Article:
cruising. Ospreys and bald eagles were easy prey for his sharp eyes.
At one point, an osprey was spotted that had just caught a fish
and was attempting to carry it to a tree. The fish was a bit too
big for the bird to carry properly, so it was struggling to gain
altitude. It landed on a low branch, where we pulled over to observe,
which is when Bryan Sellers was heard to say, “man, this is
like a freaking live version of the Discovery Channel.”
we got out into more open waters, the pilot was able to show off
his mastery of the boat, pitching it sideways, drifting it into
the corners with an ease that impressed even our race drivers. It
was impressive. Once we wound our way into the canyon as deep as
we could, we turned around and then the real fun began.
All of a sudden,
the drifting turned into complete spins.
In an attempt
to achieve a complete 360 degree turn, it was suggested that everybody
might want to move up towards the front of the boat, as this would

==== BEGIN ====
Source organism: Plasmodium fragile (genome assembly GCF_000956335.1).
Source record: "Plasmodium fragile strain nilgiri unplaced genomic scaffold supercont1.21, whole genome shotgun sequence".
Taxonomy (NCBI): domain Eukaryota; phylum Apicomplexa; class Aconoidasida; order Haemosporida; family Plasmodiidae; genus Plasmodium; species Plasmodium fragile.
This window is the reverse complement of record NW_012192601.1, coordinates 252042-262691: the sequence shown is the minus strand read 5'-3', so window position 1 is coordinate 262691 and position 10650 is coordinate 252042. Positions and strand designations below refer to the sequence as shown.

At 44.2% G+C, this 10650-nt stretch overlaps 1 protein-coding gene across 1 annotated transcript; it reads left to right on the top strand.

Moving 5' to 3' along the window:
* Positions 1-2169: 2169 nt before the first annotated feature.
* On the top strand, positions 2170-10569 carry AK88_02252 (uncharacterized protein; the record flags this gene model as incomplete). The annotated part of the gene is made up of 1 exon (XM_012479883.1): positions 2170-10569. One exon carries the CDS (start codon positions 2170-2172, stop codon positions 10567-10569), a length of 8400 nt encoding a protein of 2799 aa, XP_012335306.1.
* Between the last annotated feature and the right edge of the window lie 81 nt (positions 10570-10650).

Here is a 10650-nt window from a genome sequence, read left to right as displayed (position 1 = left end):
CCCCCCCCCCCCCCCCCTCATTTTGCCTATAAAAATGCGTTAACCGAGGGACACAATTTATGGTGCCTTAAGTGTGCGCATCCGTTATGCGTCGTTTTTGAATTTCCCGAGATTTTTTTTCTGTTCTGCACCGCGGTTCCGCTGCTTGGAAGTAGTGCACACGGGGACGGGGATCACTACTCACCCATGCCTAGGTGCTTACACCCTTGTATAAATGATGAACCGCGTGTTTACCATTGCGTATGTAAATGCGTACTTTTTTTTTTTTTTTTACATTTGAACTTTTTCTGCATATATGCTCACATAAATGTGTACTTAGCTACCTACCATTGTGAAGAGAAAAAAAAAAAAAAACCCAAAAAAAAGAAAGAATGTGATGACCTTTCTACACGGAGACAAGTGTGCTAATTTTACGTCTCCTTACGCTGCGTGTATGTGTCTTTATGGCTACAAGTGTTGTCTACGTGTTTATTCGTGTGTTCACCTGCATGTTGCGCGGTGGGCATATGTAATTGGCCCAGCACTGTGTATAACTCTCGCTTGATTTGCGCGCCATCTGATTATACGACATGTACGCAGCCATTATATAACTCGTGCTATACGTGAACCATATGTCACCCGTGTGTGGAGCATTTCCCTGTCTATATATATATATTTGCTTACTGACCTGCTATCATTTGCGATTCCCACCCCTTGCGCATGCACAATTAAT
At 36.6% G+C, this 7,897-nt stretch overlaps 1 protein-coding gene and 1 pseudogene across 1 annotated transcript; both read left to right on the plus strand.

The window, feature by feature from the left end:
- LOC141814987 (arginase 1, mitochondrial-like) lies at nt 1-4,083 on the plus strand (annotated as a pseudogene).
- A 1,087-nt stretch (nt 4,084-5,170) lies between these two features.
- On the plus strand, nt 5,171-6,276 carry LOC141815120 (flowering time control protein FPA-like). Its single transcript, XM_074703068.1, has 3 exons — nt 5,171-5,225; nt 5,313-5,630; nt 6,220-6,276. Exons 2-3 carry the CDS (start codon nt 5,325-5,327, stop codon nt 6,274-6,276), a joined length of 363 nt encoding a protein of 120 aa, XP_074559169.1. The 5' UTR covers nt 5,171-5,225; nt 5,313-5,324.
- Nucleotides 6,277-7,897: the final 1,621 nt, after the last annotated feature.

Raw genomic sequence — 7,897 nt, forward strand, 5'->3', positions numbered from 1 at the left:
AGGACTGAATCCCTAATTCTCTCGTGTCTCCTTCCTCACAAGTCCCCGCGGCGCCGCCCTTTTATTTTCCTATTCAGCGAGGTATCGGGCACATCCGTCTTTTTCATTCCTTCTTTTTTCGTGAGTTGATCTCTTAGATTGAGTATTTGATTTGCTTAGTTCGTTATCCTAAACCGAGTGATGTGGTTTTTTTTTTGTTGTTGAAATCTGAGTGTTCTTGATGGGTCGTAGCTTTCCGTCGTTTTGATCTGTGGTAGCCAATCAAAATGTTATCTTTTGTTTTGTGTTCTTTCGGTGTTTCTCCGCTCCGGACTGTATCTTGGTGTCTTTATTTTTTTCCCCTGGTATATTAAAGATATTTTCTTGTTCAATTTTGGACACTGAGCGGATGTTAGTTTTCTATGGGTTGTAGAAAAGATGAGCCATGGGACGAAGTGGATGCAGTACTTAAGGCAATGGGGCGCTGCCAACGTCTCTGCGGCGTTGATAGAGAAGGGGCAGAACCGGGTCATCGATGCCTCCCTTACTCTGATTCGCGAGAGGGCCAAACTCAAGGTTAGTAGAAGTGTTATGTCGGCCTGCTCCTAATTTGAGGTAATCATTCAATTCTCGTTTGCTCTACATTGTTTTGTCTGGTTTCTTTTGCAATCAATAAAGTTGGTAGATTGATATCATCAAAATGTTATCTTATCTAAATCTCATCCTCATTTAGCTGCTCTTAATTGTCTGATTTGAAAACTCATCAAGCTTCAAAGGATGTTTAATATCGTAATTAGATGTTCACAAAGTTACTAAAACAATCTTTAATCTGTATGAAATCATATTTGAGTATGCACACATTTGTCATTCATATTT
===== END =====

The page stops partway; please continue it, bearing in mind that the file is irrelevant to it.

give the proper weight distribution in which to achieve the spin.
We were had. Instead of performing the spin, he cut the throttle
while we were at high speed, causing the nose to dive, and giving
us, the passengers another morning shower, whether we needed it
not be the proper word for the reaction. In fact a rather startled
Robin Liddell, once he gained his composure turned and spewed forth
“you w***ers. We were had.” Yes we were had. We had
been properly set up.
forwarded some short video clips of the fun and games on (in?) the
water. The clip of R. Liddell uttering that 'w' word was very funny
After a few
more spins in the water, our time was up. We headed towards shore
and met up with a local reporter, who took some photos of the drivers
and talked with them about their impressions of the boat ride and
also their racing exploits.
Now this was
more like it. It met and exceeded all expectations. Everybody was
buzzing about the ride and what they had seen and this buzz carried
along the rest of the day.
up on snacks and Starbucks, it was everybody back into the car and
off we headed to Crater Lake. But here the trip hit a few snags.
Lunch was marginal, (due to nobody’s fault in our group) and
then we ran into the typical summer road construction that is always
present, placed at ‘convenient’ spots, just to insure